We have already opened five Pantaloons this year and we will open five more. We will open ten next year. That is doubling the number in two years. With Central format, perhaps we will open one more this year, but there will be six more next year and six more the year after that. The mix (lifestyle and value retailing) will again come back to 50-50 or 60-40 in favour of lifestyle. But do not read too much into the mix. We are in the first stage of modern retailing. Opportunities are tremendous.

The mix will vary year on year depending upon how many properties are ready. I would like an equal mix, but it depends upon the developer. Noida Mall at 1.4 lakh sq ft is going to take more time than the Borivili Pantaloons. So it is purely a question of availability of space rather than strategic. You can sign the location but other than that there is not much you can do.

Your business is working capital intensive and cash flow from operations have been negative...

It would be, so long as fashion constitutes a significant part of the business. We are in fashion, food and general merchandise. My margins... at a weighted average EBIDTA (operating profits)... are about 8 per cent, higher than what hypermarkets make at the global level, which is four-and-half to six per cent. The reason why we have a higher margin is because fashion constitutes 45 per cent of our business. Fashion is a positive working capital business. We can become negative working capital by increasing the foods business, but then my margins will come down. We work on ROI (return on investment) models. Our ROI is currently about 22 per cent. Our incremental ROI comes to about 45 per cent. So every year this ROI will move up by 300 to 400 basis points. After two or three years, when we reach a critical size, we can start squeezing our suppliers. Right now we are concentrating on relationship-building exercise with suppliers. The mindset of people here is they think small. The way we are expanding we need very strong domestic suppliers. Maybe three-four years from now, we will move towards negative working capital.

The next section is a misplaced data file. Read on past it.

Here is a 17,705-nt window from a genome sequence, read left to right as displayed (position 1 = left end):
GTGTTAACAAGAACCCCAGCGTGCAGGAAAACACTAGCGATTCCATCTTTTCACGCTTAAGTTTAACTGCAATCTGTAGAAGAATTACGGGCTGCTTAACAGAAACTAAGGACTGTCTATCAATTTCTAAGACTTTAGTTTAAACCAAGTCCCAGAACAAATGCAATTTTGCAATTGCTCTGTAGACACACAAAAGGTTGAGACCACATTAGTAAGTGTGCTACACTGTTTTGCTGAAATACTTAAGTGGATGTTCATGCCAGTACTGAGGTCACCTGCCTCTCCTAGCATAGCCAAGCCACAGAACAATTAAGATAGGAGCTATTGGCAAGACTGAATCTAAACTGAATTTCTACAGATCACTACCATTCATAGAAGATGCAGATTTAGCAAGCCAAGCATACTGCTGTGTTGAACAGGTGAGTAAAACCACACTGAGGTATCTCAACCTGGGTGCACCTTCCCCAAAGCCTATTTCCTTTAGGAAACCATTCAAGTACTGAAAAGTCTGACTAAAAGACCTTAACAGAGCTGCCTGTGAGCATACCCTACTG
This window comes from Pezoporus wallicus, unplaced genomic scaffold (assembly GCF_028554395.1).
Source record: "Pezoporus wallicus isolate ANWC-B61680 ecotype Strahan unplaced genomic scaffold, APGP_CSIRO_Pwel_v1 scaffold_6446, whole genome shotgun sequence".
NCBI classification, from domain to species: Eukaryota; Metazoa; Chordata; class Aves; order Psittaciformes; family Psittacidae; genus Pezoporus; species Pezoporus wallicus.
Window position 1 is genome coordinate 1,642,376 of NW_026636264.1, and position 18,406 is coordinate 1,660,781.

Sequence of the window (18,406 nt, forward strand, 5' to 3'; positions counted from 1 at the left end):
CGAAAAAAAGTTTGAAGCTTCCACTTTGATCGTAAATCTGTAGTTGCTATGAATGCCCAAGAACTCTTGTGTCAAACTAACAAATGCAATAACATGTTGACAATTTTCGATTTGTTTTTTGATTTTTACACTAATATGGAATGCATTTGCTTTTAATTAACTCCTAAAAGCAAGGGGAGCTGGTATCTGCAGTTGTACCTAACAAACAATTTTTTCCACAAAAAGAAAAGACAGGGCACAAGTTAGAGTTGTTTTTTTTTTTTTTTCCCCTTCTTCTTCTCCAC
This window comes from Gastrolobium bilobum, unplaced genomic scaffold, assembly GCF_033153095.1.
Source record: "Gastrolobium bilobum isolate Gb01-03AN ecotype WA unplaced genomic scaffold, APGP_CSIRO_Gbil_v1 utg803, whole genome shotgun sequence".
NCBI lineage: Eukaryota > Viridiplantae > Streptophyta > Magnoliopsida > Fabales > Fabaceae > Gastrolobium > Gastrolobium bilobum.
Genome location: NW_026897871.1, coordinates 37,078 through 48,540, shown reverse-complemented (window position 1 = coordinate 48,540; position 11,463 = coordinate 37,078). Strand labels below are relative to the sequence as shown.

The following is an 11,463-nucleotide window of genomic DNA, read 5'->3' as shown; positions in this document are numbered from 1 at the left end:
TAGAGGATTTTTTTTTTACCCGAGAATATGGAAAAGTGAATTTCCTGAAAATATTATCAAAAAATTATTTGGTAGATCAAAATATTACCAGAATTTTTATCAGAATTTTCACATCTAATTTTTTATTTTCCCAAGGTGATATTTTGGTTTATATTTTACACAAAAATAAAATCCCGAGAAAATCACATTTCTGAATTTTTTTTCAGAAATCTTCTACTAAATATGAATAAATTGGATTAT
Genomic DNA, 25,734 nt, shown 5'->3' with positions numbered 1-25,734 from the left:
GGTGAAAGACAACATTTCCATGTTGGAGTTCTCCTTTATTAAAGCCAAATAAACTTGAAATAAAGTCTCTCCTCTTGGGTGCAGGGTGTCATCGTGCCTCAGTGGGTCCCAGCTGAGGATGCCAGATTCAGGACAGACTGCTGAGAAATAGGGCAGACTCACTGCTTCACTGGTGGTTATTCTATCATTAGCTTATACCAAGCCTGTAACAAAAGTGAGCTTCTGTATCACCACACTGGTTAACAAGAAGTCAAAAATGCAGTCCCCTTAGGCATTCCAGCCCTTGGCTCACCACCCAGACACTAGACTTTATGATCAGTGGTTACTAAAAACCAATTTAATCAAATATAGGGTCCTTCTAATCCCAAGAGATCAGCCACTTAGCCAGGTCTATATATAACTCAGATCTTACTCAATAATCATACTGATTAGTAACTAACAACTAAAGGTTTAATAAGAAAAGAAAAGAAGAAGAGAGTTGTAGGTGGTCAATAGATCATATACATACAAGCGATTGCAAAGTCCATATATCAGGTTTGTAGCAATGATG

Also, India has a strange trading market now. If we put cash on the table, we get 2-3 per cent discount a month. My weighted average cost of debt is 7.5 per cent. I might as well borrow at 7.5 per cent, take a 24 per cent discount and pass it on to the customer.

Pantaloon has also tried to limit the share of its food business to 30 per cent. Why?

Till a week ago, yes, but now we have liberated that cap. Now we have told the food business that it can grow as much as it wants. Because it has become a Catch 22 situation! Till you reach a certain size in your food business, you cannot squeeze the FMCG guys. In the next two years, lifestyle retailing is going to contribute significantly, so we do not see too much dampening on the margins front. So why not use the next two years in building our food business to Rs 1,500-crore level. Once that happens, we get into what is called a-slotting-fees position. That is if you want your product on my shelves at Food Bazaar you have to pay a certain fees.

Why have you have experimented with multiple formats at such an early stage?